When it comes to preparing for hurricanes, financial readiness is as important as a flashlight with fully charged batteries. Leaving your home can be stressful, but knowing that your personal and financial documents are up to date, in one place, and portable can make a big difference at a tense time. Read on to learn how to identify and organize important papers before a disaster strikes.
Here are some steps to help you get started.
Check your insurance. Find out if any of your home, health, or other insurance policies will pay for temporary shelter, replacement clothing, furniture, or other items if you are affected by extreme weather.
Conduct a household inventory. Make a list of your physical possessions and document them with photos or a video. Gather your inventory, along with important documents and information like Social Security and health insurance cards, and a list of current prescriptions. Include copies of important financial and family records, including deeds, titles, wills, birth, and marriage certificates.
Keep information safe and accessible. Put important documents in a lockable fireproof file box. Keep it in an accessible place in your home so you can grab it and go. Include some cash, since ATMs or banks may be closed, an extra set of keys for your house and car, and the key to and safe deposit box you might have.
Stay in the know. Bookmark ftc.gov/WeatherEmergencies. If a hurricane affects you, check back for advice on recovery, your rights, and how to spot, avoid, and report scams.
The purpose of this blog and its comments section is to inform readers about Federal Trade Commission activity, and share information to help them avoid, report, and recover from fraud, scams, and bad business practices. Your thoughts, ideas, and concerns are welcome, and we encourage comments. But keep in mind, this is a moderated blog. We review all comments before they are posted, and we won’t post comments that don’t comply with our commenting policy. We expect commenters to treat each other and the blog writers with respect.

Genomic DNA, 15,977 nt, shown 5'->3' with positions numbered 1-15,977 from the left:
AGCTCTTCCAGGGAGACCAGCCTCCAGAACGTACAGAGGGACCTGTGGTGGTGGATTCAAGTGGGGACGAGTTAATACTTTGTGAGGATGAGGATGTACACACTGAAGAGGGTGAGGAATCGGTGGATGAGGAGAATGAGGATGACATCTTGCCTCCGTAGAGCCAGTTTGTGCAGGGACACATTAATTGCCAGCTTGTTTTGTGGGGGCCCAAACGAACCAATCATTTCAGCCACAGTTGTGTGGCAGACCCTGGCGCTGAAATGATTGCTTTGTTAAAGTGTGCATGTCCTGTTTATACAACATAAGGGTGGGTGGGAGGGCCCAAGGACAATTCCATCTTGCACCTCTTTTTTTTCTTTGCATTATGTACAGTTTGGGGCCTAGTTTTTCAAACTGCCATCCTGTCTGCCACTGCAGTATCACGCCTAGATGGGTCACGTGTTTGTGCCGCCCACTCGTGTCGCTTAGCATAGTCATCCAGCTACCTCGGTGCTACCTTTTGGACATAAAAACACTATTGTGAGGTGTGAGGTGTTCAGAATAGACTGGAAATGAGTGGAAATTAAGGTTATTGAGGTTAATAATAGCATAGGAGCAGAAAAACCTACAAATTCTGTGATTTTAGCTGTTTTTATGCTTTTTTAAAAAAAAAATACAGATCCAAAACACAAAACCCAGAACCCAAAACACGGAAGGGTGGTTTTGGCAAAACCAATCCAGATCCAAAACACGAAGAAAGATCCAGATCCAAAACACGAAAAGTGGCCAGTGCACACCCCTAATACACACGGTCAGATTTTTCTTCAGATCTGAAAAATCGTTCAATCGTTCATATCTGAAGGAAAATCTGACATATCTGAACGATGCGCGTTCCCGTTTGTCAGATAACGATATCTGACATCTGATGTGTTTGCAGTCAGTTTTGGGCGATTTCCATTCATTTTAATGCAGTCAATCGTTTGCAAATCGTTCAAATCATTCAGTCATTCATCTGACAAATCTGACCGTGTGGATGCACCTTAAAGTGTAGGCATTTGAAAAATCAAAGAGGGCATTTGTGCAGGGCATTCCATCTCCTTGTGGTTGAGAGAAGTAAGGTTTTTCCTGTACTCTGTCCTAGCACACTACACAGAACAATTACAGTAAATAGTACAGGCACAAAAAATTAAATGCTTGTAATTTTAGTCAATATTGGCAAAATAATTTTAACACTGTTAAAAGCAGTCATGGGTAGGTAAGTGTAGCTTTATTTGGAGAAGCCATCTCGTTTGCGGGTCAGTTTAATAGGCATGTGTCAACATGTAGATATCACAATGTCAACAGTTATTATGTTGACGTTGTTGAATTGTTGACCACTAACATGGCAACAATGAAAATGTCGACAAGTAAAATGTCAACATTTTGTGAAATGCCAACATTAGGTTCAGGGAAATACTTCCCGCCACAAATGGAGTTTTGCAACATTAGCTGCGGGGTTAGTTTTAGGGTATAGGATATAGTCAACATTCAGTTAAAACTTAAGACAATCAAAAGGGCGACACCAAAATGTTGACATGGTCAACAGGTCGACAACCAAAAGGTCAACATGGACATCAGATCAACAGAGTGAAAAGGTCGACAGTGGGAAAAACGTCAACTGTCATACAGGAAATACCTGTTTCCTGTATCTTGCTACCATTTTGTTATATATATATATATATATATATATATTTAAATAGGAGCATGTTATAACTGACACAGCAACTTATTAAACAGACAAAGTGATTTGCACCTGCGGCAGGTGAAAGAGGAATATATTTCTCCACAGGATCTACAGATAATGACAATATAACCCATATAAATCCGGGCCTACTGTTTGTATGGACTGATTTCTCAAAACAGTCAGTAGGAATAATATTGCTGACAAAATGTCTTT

- We won’t post off-topic comments, repeated identical comments, or comments that include sales pitches or promotions.
- We won’t post comments that include vulgar messages, personal attacks by name, or offensive terms that target specific people or groups.
- We won’t post threats, defamatory statements, or suggestions or encouragement of illegal activity.
- We won’t post comments that include personal information, like Social Security numbers, account numbers, home addresses, and email addresses. To file a detailed report about a scam, go to ReportFraud.ftc.gov.
We don't edit comments to remove objectionable content, so please ensure that your comment contains none of the above. The comments posted on this blog become part of the public domain. To protect your privacy and the privacy of other people, please do not include personal information. Opinions in comments that appear in this blog belong to the individuals who expressed them. They do not belong to or represent views of the Federal Trade Commission.
thank very much for this imformation. it's important.!!!
Good info. Everyone should have a fireproof safe in the basement. or waterproof in a flood zone. Esp with today's insurance companies. They take money but don't like to pay legit claims. The banks were always takers and if you ever tried to take all your money out and bring it to another financial institution, good luck.
Add new comment